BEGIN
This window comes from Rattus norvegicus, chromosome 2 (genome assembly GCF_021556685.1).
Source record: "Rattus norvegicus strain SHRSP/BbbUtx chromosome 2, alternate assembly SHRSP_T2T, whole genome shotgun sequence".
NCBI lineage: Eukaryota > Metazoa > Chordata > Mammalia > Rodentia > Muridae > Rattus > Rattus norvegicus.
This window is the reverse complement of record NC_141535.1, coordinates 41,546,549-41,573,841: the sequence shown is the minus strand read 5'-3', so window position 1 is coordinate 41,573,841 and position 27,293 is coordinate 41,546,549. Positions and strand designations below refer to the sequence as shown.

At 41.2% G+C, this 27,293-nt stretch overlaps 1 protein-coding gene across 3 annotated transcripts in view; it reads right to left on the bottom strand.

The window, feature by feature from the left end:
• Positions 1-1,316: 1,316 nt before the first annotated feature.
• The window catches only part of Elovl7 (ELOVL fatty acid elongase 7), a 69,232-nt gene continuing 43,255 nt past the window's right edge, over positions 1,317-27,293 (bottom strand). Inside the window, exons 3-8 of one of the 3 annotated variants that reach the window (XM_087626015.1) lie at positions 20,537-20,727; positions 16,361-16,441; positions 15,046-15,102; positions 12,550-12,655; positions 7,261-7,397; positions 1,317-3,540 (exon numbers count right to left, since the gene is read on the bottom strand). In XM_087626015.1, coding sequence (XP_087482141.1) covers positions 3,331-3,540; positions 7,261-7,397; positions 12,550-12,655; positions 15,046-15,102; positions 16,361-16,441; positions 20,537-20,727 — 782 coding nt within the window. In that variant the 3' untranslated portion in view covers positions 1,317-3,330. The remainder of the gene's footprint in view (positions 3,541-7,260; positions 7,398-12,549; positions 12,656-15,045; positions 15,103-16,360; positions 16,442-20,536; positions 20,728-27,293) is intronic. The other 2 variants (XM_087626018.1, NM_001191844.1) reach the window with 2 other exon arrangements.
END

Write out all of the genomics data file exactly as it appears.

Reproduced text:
This window comes from Rattus norvegicus, chromosome 2 (genome assembly GCF_021556685.1).
Source record: "Rattus norvegicus strain SHRSP/BbbUtx chromosome 2, alternate assembly SHRSP_T2T, whole genome shotgun sequence".
NCBI lineage: Eukaryota > Metazoa > Chordata > Mammalia > Rodentia > Muridae > Rattus > Rattus norvegicus.
This window is the reverse complement of record NC_141535.1, coordinates 41,546,549-41,573,841: the sequence shown is the minus strand read 5'-3', so window position 1 is coordinate 41,573,841 and position 27,293 is coordinate 41,546,549. Positions and strand designations below refer to the sequence as shown.

At 41.2% G+C, this 27,293-nt stretch overlaps 1 protein-coding gene across 3 annotated transcripts in view; it reads right to left on the bottom strand.

The window, feature by feature from the left end:
• Positions 1-1,316: 1,316 nt before the first annotated feature.
• The window catches only part of Elovl7 (ELOVL fatty acid elongase 7), a 69,232-nt gene continuing 43,255 nt past the window's right edge, over positions 1,317-27,293 (bottom strand). Inside the window, exons 3-8 of one of the 3 annotated variants that reach the window (XM_087626015.1) lie at positions 20,537-20,727; positions 16,361-16,441; positions 15,046-15,102; positions 12,550-12,655; positions 7,261-7,397; positions 1,317-3,540 (exon numbers count right to left, since the gene is read on the bottom strand). In XM_087626015.1, coding sequence (XP_087482141.1) covers positions 3,331-3,540; positions 7,261-7,397; positions 12,550-12,655; positions 15,046-15,102; positions 16,361-16,441; positions 20,537-20,727 — 782 coding nt within the window. In that variant the 3' untranslated portion in view covers positions 1,317-3,330. The remainder of the gene's footprint in view (positions 3,541-7,260; positions 7,398-12,549; positions 12,656-15,045; positions 15,103-16,360; positions 16,442-20,536; positions 20,728-27,293) is intronic. The other 2 variants (XM_087626018.1, NM_001191844.1) reach the window with 2 other exon arrangements.